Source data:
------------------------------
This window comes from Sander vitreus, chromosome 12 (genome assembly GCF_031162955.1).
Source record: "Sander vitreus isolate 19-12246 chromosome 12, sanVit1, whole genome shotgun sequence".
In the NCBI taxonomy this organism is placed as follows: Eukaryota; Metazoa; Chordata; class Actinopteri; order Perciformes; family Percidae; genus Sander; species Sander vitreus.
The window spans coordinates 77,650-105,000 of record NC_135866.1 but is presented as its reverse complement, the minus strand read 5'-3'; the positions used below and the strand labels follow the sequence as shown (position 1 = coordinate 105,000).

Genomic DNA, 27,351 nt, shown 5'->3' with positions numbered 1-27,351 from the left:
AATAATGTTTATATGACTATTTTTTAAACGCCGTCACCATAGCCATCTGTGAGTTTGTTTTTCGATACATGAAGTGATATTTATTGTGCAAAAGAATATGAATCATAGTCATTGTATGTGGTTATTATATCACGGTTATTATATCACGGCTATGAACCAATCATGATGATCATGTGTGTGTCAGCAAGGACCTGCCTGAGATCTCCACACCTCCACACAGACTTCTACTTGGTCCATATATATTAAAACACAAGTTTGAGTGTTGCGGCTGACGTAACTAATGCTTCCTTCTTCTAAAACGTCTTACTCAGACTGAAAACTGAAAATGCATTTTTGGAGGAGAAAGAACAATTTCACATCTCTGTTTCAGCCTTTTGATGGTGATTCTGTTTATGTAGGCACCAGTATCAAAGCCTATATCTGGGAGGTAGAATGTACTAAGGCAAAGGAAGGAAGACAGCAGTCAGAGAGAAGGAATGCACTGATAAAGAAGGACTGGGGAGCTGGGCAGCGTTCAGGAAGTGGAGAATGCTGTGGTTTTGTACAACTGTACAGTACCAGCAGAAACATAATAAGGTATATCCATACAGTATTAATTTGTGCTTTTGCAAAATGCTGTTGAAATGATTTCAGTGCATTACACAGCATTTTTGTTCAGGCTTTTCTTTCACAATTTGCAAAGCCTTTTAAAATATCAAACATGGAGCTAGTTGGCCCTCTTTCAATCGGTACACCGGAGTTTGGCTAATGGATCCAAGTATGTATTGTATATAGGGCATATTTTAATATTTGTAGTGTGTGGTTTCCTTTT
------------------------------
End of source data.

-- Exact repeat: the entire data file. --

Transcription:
This window comes from Sander vitreus, chromosome 12 (genome assembly GCF_031162955.1).
Source record: "Sander vitreus isolate 19-12246 chromosome 12, sanVit1, whole genome shotgun sequence".
In the NCBI taxonomy this organism is placed as follows: Eukaryota; Metazoa; Chordata; class Actinopteri; order Perciformes; family Percidae; genus Sander; species Sander vitreus.
The window spans coordinates 77,650-105,000 of record NC_135866.1 but is presented as its reverse complement, the minus strand read 5'-3'; the positions used below and the strand labels follow the sequence as shown (position 1 = coordinate 105,000).

Genomic DNA, 27,351 nt, shown 5'->3' with positions numbered 1-27,351 from the left:
AATAATGTTTATATGACTATTTTTTAAACGCCGTCACCATAGCCATCTGTGAGTTTGTTTTTCGATACATGAAGTGATATTTATTGTGCAAAAGAATATGAATCATAGTCATTGTATGTGGTTATTATATCACGGTTATTATATCACGGCTATGAACCAATCATGATGATCATGTGTGTGTCAGCAAGGACCTGCCTGAGATCTCCACACCTCCACACAGACTTCTACTTGGTCCATATATATTAAAACACAAGTTTGAGTGTTGCGGCTGACGTAACTAATGCTTCCTTCTTCTAAAACGTCTTACTCAGACTGAAAACTGAAAATGCATTTTTGGAGGAGAAAGAACAATTTCACATCTCTGTTTCAGCCTTTTGATGGTGATTCTGTTTATGTAGGCACCAGTATCAAAGCCTATATCTGGGAGGTAGAATGTACTAAGGCAAAGGAAGGAAGACAGCAGTCAGAGAGAAGGAATGCACTGATAAAGAAGGACTGGGGAGCTGGGCAGCGTTCAGGAAGTGGAGAATGCTGTGGTTTTGTACAACTGTACAGTACCAGCAGAAACATAATAAGGTATATCCATACAGTATTAATTTGTGCTTTTGCAAAATGCTGTTGAAATGATTTCAGTGCATTACACAGCATTTTTGTTCAGGCTTTTCTTTCACAATTTGCAAAGCCTTTTAAAATATCAAACATGGAGCTAGTTGGCCCTCTTTCAATCGGTACACCGGAGTTTGGCTAATGGATCCAAGTATGTATTGTATATAGGGCATATTTTAATATTTGTAGTGTGTGGTTTCCTTTT